The Ballestero Blog

"That's what I'm talking about!"

The Heartache Church

with 2 comments

The Heartache Church

Pastor Miller hung the phone up and slumped into the chair. This was unbelievable! It was sickening. He sensed the pending devastation.

The voice mail on his cell phone announced that the 3rd couple in two months wanted to move their membership across town to the big church.

Only a handful of families were left here now. Would the nightmare ever stop? It was like a hemorrhage that was unending. The families that had left weren’t content to just go, they pulled on the remaining ones with reports of how wonderful things were at the new church. Their family and friends wavered in their loyalties. Who knew where it would stop. His church wasn’t growing. It was shrinking and he couldn’t stop the process.

No letter of transfer was ever asked for, and the other pastor had never called when someone moved in. He didn’t want to accuse the pastor across town of trying to proselyte, but the members there didn’t hesitate to do it for him.

The big church had quite a few people with money. They could afford to hire a full-time music director. They had also imported a youth pastor that was given full reign and a handsome expense account to attract and entertain young people. He did his job well, evidently. He personally encouraged all the young people in town to be a part of his youth group.

The bigger church had concerts, dramas, guitar-driven worship, newer songs, fog machines, strobe lights, multimedia presentations, Power-Points and many well-known guest speakers. A Starbucks type coffee shop was just down the hall from the entrance. The aroma always drew a crowd. Their church always had something going on there.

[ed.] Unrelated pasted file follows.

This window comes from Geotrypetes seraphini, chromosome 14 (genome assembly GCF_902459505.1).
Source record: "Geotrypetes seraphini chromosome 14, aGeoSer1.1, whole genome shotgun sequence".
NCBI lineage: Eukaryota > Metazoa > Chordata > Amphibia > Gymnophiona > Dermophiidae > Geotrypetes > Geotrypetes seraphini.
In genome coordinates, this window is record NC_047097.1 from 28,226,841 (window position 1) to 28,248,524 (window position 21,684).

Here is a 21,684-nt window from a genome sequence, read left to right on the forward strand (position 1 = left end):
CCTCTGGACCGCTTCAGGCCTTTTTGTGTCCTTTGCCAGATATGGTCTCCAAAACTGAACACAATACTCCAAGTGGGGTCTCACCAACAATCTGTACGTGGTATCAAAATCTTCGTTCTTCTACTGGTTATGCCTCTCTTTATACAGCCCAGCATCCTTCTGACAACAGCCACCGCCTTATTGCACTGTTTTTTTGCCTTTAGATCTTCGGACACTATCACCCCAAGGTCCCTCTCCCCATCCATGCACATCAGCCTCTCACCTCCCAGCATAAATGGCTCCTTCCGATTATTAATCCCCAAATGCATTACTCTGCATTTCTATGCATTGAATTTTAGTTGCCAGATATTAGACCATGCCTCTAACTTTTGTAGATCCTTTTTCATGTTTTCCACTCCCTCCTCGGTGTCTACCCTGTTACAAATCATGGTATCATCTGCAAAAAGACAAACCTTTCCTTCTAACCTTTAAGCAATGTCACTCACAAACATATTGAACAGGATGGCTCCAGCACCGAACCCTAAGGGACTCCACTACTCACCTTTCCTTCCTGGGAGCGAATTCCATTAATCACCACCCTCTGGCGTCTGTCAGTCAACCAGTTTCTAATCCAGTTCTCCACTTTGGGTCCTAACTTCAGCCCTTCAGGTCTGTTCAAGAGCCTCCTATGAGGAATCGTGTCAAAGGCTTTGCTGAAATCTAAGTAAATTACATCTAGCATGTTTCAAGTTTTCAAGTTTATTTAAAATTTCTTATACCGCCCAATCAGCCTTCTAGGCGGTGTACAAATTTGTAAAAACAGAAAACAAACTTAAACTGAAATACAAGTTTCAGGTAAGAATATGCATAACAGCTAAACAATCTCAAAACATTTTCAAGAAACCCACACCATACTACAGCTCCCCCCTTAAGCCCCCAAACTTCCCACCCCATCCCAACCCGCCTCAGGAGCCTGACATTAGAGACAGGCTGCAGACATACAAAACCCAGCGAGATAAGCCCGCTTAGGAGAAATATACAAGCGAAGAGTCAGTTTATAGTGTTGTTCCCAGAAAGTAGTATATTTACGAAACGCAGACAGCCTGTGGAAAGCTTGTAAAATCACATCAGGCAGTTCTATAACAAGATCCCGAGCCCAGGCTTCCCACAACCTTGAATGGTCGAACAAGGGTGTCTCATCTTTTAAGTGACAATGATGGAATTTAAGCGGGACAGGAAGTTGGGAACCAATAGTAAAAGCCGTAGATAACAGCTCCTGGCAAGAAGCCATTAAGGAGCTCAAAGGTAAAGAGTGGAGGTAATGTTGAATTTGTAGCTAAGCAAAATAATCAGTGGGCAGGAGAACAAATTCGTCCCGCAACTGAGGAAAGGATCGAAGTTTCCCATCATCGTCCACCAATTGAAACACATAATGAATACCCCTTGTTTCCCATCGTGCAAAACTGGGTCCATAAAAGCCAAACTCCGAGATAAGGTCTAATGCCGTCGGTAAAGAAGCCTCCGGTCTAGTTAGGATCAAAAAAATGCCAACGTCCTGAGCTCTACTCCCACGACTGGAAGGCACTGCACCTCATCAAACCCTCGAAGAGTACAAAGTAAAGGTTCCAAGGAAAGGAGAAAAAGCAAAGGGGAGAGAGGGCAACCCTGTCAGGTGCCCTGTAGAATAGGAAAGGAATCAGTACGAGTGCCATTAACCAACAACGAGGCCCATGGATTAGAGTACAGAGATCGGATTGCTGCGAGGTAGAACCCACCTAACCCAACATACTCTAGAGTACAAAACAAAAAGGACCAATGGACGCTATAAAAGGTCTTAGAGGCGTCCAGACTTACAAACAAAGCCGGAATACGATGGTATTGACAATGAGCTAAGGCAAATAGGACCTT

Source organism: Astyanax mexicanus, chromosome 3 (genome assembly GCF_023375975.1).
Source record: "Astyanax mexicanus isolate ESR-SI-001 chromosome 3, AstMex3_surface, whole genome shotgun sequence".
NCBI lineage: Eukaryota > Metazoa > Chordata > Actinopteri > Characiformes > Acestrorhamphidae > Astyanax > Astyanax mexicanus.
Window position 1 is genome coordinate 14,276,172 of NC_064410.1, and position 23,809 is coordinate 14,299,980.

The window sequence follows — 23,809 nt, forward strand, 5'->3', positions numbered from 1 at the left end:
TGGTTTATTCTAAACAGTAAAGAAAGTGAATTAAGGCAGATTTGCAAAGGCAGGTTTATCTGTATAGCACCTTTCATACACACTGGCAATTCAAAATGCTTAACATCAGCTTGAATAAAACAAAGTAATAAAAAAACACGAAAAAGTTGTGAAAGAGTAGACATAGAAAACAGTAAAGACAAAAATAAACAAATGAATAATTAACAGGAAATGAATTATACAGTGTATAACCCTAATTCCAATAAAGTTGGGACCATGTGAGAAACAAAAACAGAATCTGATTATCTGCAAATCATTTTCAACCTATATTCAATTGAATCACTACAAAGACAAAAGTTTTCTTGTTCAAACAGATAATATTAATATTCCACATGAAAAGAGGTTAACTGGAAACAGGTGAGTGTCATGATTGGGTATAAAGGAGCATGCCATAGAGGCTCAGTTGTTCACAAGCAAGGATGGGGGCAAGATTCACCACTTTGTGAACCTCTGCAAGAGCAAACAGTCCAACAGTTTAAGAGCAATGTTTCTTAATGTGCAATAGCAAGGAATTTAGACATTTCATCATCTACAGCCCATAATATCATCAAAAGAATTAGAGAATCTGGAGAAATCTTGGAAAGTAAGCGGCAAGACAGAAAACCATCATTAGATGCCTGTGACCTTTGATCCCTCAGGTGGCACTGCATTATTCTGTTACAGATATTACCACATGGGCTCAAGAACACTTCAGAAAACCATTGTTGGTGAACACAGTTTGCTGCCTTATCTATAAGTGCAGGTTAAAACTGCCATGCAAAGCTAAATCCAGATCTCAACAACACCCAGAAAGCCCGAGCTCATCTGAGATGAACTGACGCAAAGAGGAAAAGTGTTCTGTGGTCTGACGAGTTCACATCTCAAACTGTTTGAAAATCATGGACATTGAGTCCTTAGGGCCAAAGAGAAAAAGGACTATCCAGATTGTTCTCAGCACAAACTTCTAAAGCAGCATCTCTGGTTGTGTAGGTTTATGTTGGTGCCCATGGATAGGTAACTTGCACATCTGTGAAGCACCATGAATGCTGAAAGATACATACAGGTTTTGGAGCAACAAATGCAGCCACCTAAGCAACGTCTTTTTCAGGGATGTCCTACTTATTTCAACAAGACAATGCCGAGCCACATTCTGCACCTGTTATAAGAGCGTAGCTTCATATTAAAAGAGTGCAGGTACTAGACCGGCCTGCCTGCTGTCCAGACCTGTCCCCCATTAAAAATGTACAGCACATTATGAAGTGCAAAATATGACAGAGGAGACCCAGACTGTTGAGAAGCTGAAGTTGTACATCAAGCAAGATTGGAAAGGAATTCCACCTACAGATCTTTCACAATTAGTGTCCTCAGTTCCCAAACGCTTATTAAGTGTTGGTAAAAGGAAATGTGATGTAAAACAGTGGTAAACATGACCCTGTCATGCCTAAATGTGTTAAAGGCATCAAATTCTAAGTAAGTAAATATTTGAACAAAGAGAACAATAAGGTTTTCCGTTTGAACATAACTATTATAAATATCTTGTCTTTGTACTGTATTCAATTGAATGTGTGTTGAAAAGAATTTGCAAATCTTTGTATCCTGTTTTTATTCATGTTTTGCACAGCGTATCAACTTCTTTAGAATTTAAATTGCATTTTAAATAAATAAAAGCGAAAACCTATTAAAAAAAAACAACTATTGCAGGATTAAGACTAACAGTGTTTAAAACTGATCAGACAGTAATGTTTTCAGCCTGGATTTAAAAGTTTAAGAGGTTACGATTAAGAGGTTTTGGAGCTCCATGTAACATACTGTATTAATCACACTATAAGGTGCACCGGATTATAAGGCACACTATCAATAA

It was impossible for pastor Miller’s small church to compete with the big boys. He had neither the resources nor the staff. He worked a secular job just to keep the wolf away from the door.

He had nearly broken his health trying to dig a church out of nothing. He had been ethical to a fault. He had never taken anyone from another church.

He personally had won most of the people in his church. He had taught almost everyone there a Home Bible Study. He had prayed them through. He had baptized them. So, this is the thanks he gets? How does he stop the migration? He didn’t want to feel jealous or harbor bad thoughts, but it still didn’t feel good. His wife was devastated. Now, there was little chance the church would be self-supporting anytime soon.

He knew the Pentecostals in town considered him “old school”.  He still had testimony service. His church even sang out of the songbook. They sang many choruses that were sung by previous generations.

A piano and a box guitar provided the music. They used to have a drummer, but he had moved across town to the big church.

Bro. Miller had never been invited to preach a special meeting in his life. He knew he never would be asked.

Two special needs adults in his church always caused distractions to visitors. One often spoke out loud at the wrong time and had to be treated like a child.